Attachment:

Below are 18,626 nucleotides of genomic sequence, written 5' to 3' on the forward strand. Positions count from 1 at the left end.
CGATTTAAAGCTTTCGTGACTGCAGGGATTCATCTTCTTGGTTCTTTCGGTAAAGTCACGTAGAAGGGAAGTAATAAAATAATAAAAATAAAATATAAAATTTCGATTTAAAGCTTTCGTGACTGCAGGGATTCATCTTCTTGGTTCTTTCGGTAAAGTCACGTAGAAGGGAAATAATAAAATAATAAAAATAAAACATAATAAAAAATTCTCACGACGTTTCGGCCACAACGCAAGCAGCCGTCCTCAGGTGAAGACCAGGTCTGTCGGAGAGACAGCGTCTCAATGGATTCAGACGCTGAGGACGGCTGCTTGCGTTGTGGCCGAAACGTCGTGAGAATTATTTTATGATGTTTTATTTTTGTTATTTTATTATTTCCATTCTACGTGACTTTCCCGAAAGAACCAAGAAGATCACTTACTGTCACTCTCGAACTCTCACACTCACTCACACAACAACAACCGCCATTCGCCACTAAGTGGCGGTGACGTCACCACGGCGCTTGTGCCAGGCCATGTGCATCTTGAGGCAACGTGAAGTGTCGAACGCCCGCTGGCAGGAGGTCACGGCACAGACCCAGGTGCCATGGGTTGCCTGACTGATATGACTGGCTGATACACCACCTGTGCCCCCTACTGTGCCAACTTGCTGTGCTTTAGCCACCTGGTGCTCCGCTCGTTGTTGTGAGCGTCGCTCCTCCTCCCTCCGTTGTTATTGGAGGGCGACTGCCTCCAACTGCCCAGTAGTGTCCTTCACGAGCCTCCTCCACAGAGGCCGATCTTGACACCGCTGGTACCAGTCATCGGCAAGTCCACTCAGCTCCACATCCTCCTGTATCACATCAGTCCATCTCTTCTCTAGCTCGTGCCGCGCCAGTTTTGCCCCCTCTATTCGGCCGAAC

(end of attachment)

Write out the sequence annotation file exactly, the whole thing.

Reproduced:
Below are 18,626 nucleotides of genomic sequence, written 5' to 3' on the forward strand. Positions count from 1 at the left end.
CGATTTAAAGCTTTCGTGACTGCAGGGATTCATCTTCTTGGTTCTTTCGGTAAAGTCACGTAGAAGGGAAGTAATAAAATAATAAAAATAAAATATAAAATTTCGATTTAAAGCTTTCGTGACTGCAGGGATTCATCTTCTTGGTTCTTTCGGTAAAGTCACGTAGAAGGGAAATAATAAAATAATAAAAATAAAACATAATAAAAAATTCTCACGACGTTTCGGCCACAACGCAAGCAGCCGTCCTCAGGTGAAGACCAGGTCTGTCGGAGAGACAGCGTCTCAATGGATTCAGACGCTGAGGACGGCTGCTTGCGTTGTGGCCGAAACGTCGTGAGAATTATTTTATGATGTTTTATTTTTGTTATTTTATTATTTCCATTCTACGTGACTTTCCCGAAAGAACCAAGAAGATCACTTACTGTCACTCTCGAACTCTCACACTCACTCACACAACAACAACCGCCATTCGCCACTAAGTGGCGGTGACGTCACCACGGCGCTTGTGCCAGGCCATGTGCATCTTGAGGCAACGTGAAGTGTCGAACGCCCGCTGGCAGGAGGTCACGGCACAGACCCAGGTGCCATGGGTTGCCTGACTGATATGACTGGCTGATACACCACCTGTGCCCCCTACTGTGCCAACTTGCTGTGCTTTAGCCACCTGGTGCTCCGCTCGTTGTTGTGAGCGTCGCTCCTCCTCCCTCCGTTGTTATTGGAGGGCGACTGCCTCCAACTGCCCAGTAGTGTCCTTCACGAGCCTCCTCCACAGAGGCCGATCTTGACACCGCTGGTACCAGTCATCGGCAAGTCCACTCAGCTCCACATCCTCCTGTATCACATCAGTCCATCTCTTCTCTAGCTCGTGCCGCGCCAGTTTTGCCCCCTCTATTCGGCCGAAC